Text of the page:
A multi-hyphenate herself, Banks had been directing smaller projects over the past few years, but she knew that when the opportunity came up to helm a feature-length motion picture, she would be ready.  The filmmaker says: “I’m also an actor so I haven’t always had the time in my schedule to direct a feature, but I knew I was going to be making the time to do Pitch Perfect 2 as a producer, no matter what.  It just seemed the natural progression to take on the directing duties as well.”

With such an enormous previous hit on their hands, Handelman was very aware of the challenges that they would face when creating another chapter in the lives of our heroines.  He reflects: “The Bellas work best, and fans respond best to them, when they are underdogs who are fighting against something and fighting for each other.  The fundamental challenge of Pitch Perfect 2 is that when we last saw the Bellas, they were winning the national championship.  They gave that phenomenal performance at the finals, so we needed to find a way to make them underdogs again…despite the fact that everyone now knows that they’re extremely talented.  We felt like we had to rip that Band-Aid off right away to start Pitch Perfect 2, which we do by having them disgrace themselves in front of the president.  They become a national disgrace.”

The producers worked with returning screenwriter Cannon to open up the Bellas’ world.  Leaving the comforts of Barden University behind, they would head to Copenhagen, Denmark, to face off against the toughest rivals they’ve ever encountered.  Banks explains this logic: “I wanted a world competition in which the Bellas would go up against a European competitor.  I also knew we wanted it to be their senior year and introduce a couple of new Bellas.  We discussed having Beca be the first one who had her foot out the door, ready to start the next chapter of her life but struggling with the responsibilities of the Bellas.  Then, visually, I wanted it to improve upon everything that we’ve accomplished—as well as have the girls looking gorgeous, which they do.  The Bellas are more confident than ever, and I wanted the look of the film to reflect that.”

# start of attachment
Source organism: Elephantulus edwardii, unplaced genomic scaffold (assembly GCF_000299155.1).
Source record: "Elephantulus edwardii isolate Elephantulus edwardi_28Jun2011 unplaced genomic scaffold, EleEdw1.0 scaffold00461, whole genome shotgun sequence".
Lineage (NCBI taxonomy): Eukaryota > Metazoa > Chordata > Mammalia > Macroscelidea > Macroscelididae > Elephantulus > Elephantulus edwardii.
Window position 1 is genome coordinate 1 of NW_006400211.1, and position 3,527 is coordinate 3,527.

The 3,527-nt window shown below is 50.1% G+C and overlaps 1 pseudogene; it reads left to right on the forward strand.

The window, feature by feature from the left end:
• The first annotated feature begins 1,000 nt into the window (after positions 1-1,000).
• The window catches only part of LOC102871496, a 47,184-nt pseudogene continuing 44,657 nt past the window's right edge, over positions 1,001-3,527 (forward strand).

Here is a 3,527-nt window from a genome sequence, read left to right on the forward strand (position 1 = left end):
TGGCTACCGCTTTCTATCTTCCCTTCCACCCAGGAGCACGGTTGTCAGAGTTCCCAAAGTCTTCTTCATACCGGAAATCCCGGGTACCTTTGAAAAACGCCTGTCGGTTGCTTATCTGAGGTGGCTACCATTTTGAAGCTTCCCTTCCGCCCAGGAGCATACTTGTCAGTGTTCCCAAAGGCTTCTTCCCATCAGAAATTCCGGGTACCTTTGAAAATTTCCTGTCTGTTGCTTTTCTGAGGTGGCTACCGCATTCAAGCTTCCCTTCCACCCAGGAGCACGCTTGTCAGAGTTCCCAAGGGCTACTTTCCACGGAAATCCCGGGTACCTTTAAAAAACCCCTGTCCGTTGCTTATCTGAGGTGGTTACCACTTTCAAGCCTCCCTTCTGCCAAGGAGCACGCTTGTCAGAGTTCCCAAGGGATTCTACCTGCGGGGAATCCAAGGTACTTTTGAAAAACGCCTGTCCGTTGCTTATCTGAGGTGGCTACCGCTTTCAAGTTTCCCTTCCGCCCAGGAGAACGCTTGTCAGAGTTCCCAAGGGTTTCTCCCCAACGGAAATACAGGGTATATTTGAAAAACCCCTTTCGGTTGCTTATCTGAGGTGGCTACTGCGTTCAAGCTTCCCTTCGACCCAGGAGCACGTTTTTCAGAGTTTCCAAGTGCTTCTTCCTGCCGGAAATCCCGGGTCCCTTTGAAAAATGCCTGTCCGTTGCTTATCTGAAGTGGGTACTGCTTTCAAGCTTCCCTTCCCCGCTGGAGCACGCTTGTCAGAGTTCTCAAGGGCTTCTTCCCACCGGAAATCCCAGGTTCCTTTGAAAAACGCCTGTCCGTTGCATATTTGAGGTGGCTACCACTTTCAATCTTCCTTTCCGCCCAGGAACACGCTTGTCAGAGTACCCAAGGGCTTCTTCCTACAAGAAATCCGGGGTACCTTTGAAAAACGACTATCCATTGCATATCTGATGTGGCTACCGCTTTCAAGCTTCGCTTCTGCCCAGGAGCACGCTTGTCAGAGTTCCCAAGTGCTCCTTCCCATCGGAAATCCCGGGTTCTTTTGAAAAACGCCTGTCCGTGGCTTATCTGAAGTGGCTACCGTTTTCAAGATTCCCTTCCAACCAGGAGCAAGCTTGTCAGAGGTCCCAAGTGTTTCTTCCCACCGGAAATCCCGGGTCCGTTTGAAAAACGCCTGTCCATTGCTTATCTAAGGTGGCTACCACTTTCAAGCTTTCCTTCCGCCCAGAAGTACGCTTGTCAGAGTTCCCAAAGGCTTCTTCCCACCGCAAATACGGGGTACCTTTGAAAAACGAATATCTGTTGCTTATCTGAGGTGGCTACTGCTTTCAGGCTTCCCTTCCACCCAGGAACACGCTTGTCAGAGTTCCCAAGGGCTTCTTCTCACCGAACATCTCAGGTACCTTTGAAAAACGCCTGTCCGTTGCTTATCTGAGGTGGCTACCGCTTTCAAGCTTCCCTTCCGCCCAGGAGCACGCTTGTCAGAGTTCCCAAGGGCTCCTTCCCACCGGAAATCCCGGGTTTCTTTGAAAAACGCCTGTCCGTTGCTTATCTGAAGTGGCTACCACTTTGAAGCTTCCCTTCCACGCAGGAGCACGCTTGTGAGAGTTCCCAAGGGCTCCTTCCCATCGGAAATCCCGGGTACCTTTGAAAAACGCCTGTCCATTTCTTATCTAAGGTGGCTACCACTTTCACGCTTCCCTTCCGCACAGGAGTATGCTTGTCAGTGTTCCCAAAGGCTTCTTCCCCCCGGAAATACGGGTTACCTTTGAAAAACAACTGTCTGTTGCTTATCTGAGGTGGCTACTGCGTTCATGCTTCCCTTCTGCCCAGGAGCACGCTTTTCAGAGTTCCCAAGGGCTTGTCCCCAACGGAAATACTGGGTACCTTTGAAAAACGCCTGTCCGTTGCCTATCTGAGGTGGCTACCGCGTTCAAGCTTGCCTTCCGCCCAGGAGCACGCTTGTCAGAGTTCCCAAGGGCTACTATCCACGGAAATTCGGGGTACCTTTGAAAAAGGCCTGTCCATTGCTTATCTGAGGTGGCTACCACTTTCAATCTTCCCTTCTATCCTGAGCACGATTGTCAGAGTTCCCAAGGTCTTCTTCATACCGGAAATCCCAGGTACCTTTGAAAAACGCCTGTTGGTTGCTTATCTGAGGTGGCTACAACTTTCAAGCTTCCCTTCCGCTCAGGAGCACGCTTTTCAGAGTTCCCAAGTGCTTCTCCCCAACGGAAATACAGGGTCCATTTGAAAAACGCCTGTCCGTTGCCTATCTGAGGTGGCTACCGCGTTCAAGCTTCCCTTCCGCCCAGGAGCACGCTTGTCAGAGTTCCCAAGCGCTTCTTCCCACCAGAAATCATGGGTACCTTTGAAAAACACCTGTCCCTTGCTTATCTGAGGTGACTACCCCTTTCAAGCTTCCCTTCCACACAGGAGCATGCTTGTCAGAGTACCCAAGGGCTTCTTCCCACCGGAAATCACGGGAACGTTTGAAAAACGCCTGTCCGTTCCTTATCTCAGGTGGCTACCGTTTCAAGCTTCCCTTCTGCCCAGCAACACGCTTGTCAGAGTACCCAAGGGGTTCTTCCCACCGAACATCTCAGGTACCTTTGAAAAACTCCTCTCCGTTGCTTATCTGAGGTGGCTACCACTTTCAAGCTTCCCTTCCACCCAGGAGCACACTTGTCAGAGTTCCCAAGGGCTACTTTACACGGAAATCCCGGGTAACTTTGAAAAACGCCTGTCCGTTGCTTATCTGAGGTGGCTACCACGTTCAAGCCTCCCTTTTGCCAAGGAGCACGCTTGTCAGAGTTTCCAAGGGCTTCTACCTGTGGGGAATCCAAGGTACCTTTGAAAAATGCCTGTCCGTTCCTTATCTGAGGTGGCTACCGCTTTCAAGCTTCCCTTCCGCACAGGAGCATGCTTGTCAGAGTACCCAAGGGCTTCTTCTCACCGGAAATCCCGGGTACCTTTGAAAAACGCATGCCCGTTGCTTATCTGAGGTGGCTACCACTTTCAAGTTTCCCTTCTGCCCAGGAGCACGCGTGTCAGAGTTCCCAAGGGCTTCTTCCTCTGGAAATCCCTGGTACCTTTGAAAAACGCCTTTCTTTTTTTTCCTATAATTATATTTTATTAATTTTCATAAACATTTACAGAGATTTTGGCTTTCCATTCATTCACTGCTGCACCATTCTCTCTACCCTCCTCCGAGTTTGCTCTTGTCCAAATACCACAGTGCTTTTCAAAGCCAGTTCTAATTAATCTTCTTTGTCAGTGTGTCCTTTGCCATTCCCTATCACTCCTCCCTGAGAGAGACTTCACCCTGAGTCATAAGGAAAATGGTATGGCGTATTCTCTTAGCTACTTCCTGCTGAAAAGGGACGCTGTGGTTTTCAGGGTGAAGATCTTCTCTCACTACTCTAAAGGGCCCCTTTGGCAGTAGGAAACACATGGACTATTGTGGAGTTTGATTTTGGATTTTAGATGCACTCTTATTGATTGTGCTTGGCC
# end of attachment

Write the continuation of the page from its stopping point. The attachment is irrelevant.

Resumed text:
For Cannon, writing comedy is not just a labor of love, it’s a lengthy commitment.  She gives us an example of a pivotal scene from her script: “Screenwriting is a real process.  For example, I knew that I wanted the Bellas to go on a retreat in the wilderness.  Then I wrote to what’s available.  In the process, you research what happens at these retreats, and you write toward that and ask yourself what else you can add.  When we were on set, along with the actors, we went through a scene and improvised off of that.  It kept evolving and forming as they responded to their environment.  For example, at the retreat, they act like they don’t like going through the mud, but that was one of the actresses’ favorite things that they’ve ever done.”